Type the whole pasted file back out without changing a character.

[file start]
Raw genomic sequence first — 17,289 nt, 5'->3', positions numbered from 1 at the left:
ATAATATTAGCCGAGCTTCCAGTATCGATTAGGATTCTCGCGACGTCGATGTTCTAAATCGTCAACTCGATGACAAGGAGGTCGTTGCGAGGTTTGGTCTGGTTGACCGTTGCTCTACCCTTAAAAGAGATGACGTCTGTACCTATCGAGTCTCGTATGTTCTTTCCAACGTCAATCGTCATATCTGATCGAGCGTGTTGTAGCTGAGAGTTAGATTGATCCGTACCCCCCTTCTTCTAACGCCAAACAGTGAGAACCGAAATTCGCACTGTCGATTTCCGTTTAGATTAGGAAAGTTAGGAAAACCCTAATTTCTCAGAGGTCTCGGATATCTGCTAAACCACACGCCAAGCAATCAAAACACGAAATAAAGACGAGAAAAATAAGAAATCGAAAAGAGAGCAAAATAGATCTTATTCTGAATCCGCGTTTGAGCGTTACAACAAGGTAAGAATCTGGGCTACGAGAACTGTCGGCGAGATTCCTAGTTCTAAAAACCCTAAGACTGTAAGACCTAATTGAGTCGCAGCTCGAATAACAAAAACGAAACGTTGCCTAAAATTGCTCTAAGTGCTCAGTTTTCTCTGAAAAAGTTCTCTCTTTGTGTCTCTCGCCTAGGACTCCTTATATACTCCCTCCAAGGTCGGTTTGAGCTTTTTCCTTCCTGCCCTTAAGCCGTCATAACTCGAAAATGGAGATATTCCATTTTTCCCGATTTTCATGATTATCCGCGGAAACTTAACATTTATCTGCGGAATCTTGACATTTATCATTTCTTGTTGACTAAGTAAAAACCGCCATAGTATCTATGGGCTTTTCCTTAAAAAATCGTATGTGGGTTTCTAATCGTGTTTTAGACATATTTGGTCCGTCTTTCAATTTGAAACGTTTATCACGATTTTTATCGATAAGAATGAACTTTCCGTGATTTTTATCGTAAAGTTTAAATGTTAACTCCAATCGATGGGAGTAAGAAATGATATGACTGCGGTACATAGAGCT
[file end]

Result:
Raw genomic sequence first — 17,289 nt, 5'->3', positions numbered from 1 at the left:
ATAATATTAGCCGAGCTTCCAGTATCGATTAGGATTCTCGCGACGTCGATGTTCTAAATCGTCAACTCGATGACAAGGAGGTCGTTGCGAGGTTTGGTCTGGTTGACCGTTGCTCTACCCTTAAAAGAGATGACGTCTGTACCTATCGAGTCTCGTATGTTCTTTCCAACGTCAATCGTCATATCTGATCGAGCGTGTTGTAGCTGAGAGTTAGATTGATCCGTACCCCCCTTCTTCTAACGCCAAACAGTGAGAACCGAAATTCGCACTGTCGATTTCCGTTTAGATTAGGAAAGTTAGGAAAACCCTAATTTCTCAGAGGTCTCGGATATCTGCTAAACCACACGCCAAGCAATCAAAACACGAAATAAAGACGAGAAAAATAAGAAATCGAAAAGAGAGCAAAATAGATCTTATTCTGAATCCGCGTTTGAGCGTTACAACAAGGTAAGAATCTGGGCTACGAGAACTGTCGGCGAGATTCCTAGTTCTAAAAACCCTAAGACTGTAAGACCTAATTGAGTCGCAGCTCGAATAACAAAAACGAAACGTTGCCTAAAATTGCTCTAAGTGCTCAGTTTTCTCTGAAAAAGTTCTCTCTTTGTGTCTCTCGCCTAGGACTCCTTATATACTCCCTCCAAGGTCGGTTTGAGCTTTTTCCTTCCTGCCCTTAAGCCGTCATAACTCGAAAATGGAGATATTCCATTTTTCCCGATTTTCATGATTATCCGCGGAAACTTAACATTTATCTGCGGAATCTTGACATTTATCATTTCTTGTTGACTAAGTAAAAACCGCCATAGTATCTATGGGCTTTTCCTTAAAAAATCGTATGTGGGTTTCTAATCGTGTTTTAGACATATTTGGTCCGTCTTTCAATTTGAAACGTTTATCACGATTTTTATCGATAAGAATGAACTTTCCGTGATTTTTATCGTAAAGTTTAAATGTTAACTCCAATCGATGGGAGTAAGAAATGATATGACTGCGGTACATAGAGCT